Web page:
"We don't have toilet paper, we don't have Tide, we don't have the stuff that nobody should be buying at a store anyway, they should have it delivered to their house," said Mr. York. "You're going to have deep discount, cheap stores and you're going to have our type of stores, where they're experiential stores. Everyone in the middle is going to disappear over time."
He's also not overly concerned about competition from traditional grocery giants such as Metro, Sobeys, Loblaw or Wal-Mart. A Farm Boy store can nestle happily into a strip mall next to a Wal-Mart, he said. In fact, Farm Boy stores often do better when surrounded by competitors.
"We want to be across the street from a Wal-Mart, because what happens is a customer comes into our store first, buys all the fresh stuff, goes to Wal-Mart and buys their dog food and their toilet paper," said Mr. York.
As late entrants into the GTA, however, it won't be easy. So far, the only Farm Boy GTA locations are in Pickering and Whitby; the planned autumn opening of a location in Toronto's Etobicoke borough was pushed back to the new year. Along with competition from the big-name grocers, Farm Boy will also go up against fresh-focused grocers such as Longo's, Fortinos and Pusateri's.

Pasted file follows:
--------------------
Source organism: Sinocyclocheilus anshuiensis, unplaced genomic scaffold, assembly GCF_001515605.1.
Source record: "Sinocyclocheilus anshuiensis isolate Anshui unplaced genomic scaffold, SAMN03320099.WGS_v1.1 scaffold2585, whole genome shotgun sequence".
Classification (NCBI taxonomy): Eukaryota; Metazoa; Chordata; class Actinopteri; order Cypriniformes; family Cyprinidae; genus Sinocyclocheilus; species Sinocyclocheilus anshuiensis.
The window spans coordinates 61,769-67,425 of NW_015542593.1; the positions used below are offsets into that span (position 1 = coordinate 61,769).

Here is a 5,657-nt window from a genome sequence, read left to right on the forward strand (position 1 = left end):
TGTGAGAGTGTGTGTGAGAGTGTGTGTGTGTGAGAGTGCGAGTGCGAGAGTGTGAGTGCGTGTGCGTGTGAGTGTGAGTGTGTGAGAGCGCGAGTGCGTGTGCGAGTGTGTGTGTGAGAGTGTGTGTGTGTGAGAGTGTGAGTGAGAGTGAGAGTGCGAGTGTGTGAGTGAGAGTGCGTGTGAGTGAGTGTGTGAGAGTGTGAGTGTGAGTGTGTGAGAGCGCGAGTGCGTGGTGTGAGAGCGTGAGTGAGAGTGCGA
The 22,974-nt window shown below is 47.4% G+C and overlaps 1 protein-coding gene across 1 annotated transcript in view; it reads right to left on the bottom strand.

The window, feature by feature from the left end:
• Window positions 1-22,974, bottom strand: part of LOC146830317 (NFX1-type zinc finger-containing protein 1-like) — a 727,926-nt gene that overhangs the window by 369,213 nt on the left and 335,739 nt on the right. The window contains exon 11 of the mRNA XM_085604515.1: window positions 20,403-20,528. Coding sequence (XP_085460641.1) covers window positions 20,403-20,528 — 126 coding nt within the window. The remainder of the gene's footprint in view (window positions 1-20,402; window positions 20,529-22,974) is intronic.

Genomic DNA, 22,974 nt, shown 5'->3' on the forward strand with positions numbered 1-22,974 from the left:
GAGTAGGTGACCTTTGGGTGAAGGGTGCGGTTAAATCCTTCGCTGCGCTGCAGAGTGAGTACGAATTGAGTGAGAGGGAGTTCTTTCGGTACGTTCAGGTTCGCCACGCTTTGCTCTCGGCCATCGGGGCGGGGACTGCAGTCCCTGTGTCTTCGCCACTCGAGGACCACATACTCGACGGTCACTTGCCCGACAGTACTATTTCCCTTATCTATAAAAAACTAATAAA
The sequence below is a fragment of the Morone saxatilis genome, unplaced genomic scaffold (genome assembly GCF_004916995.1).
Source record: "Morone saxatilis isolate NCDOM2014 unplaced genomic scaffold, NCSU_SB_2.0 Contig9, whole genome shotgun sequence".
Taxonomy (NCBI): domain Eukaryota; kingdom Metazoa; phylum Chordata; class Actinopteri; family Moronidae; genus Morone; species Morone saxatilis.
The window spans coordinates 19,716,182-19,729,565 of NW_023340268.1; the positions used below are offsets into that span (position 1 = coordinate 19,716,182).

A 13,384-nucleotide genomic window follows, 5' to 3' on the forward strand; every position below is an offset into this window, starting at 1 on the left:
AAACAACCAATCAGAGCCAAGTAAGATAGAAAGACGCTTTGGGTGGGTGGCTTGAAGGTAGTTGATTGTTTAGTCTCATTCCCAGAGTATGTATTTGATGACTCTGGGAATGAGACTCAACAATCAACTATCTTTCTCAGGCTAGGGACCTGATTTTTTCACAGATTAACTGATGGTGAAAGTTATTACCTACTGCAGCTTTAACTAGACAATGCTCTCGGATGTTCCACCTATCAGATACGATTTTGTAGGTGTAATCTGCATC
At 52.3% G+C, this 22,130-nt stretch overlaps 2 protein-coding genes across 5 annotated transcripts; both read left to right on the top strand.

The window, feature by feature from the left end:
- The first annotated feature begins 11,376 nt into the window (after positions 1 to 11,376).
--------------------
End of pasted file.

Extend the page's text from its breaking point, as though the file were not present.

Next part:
Nonetheless, Mr. York said the company has been carefully planning its entrance into the market since 2012, when it secured financial banking from the Boston-based private equity firm Berkshire Partners.
"For Ontario, we kind of stretched the elastic to go to our furthest point first, so we'd get the distribution in place to go to London," he said. "Each store we open is successively cheaper because our highest freight bill goes to the furthest point. Now we've figured out the logistics, we're working backward into the right markets."
The plan is to focus first on the suburbs and around the Golden Horseshoe, said Mr. York. "We're going to be covering from Hamilton to Oshawa, kind of following Highway 407 and then dipping our toe into Toronto proper."
For the urban locations, the company is testing a smaller store model with a new 8,000-square-foot outlet opening in Ottawa's Rideau Centre. Mr. York envisages similar-sized stores popping up in condo or office developments in downtown Toronto to compete with the likes of Rabba Fine Foods.
That seems like a strategically sound move, said Dr. Charlebois. "The trend right now is toward smaller stores. Convenience has more currency than, say, five years ago. Price is very important, but convenience is becoming very important," he said.
Long term, Mr. York sees taking Farm Boy across the country, particularly to Calgary and Edmonton – although the focus is firmly on the GTA for the coming years.
"We could put 20 stores out there [in Alberta] easily. But you've got to go with conviction, you've got to have a five-year plan, you've got to build the market share," he said. "Potentially, if you found a partner out there, it might be easier."